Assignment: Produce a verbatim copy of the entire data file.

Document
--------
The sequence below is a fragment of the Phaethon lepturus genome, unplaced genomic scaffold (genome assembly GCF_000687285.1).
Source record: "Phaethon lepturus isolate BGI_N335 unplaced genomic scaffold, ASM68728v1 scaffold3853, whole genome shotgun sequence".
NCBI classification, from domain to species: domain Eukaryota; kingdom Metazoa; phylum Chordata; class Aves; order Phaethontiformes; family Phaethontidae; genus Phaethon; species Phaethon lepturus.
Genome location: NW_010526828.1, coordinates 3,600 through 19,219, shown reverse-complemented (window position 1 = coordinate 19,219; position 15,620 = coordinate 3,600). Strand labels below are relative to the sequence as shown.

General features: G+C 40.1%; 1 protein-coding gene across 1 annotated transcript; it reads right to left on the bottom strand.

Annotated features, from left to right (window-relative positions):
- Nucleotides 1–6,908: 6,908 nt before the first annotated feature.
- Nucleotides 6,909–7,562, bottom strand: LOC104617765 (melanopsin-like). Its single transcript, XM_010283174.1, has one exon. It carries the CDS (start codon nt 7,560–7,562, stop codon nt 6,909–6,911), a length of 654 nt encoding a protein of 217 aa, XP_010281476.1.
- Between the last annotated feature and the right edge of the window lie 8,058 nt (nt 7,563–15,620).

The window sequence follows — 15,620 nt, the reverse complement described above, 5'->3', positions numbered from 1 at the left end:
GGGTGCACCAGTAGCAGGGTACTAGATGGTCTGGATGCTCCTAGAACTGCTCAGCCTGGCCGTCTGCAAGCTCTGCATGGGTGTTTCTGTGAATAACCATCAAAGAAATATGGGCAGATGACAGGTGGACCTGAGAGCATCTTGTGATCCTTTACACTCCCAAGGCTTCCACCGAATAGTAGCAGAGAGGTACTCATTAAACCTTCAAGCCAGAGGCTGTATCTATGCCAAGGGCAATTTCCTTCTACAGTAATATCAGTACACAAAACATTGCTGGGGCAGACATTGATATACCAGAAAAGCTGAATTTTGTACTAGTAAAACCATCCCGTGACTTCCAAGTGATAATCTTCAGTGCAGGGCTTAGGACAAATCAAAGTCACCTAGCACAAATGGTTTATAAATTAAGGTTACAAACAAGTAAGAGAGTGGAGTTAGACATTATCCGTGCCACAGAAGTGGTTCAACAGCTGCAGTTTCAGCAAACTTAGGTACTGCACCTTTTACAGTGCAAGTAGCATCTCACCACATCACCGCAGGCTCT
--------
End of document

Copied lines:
The sequence below is a fragment of the Phaethon lepturus genome, unplaced genomic scaffold (genome assembly GCF_000687285.1).
Source record: "Phaethon lepturus isolate BGI_N335 unplaced genomic scaffold, ASM68728v1 scaffold3853, whole genome shotgun sequence".
NCBI classification, from domain to species: domain Eukaryota; kingdom Metazoa; phylum Chordata; class Aves; order Phaethontiformes; family Phaethontidae; genus Phaethon; species Phaethon lepturus.
Genome location: NW_010526828.1, coordinates 3,600 through 19,219, shown reverse-complemented (window position 1 = coordinate 19,219; position 15,620 = coordinate 3,600). Strand labels below are relative to the sequence as shown.

General features: G+C 40.1%; 1 protein-coding gene across 1 annotated transcript; it reads right to left on the bottom strand.

Annotated features, from left to right (window-relative positions):
- Nucleotides 1–6,908: 6,908 nt before the first annotated feature.
- Nucleotides 6,909–7,562, bottom strand: LOC104617765 (melanopsin-like). Its single transcript, XM_010283174.1, has one exon. It carries the CDS (start codon nt 7,560–7,562, stop codon nt 6,909–6,911), a length of 654 nt encoding a protein of 217 aa, XP_010281476.1.
- Between the last annotated feature and the right edge of the window lie 8,058 nt (nt 7,563–15,620).

The window sequence follows — 15,620 nt, the reverse complement described above, 5'->3', positions numbered from 1 at the left end:
GGGTGCACCAGTAGCAGGGTACTAGATGGTCTGGATGCTCCTAGAACTGCTCAGCCTGGCCGTCTGCAAGCTCTGCATGGGTGTTTCTGTGAATAACCATCAAAGAAATATGGGCAGATGACAGGTGGACCTGAGAGCATCTTGTGATCCTTTACACTCCCAAGGCTTCCACCGAATAGTAGCAGAGAGGTACTCATTAAACCTTCAAGCCAGAGGCTGTATCTATGCCAAGGGCAATTTCCTTCTACAGTAATATCAGTACACAAAACATTGCTGGGGCAGACATTGATATACCAGAAAAGCTGAATTTTGTACTAGTAAAACCATCCCGTGACTTCCAAGTGATAATCTTCAGTGCAGGGCTTAGGACAAATCAAAGTCACCTAGCACAAATGGTTTATAAATTAAGGTTACAAACAAGTAAGAGAGTGGAGTTAGACATTATCCGTGCCACAGAAGTGGTTCAACAGCTGCAGTTTCAGCAAACTTAGGTACTGCACCTTTTACAGTGCAAGTAGCATCTCACCACATCACCGCAGGCTCT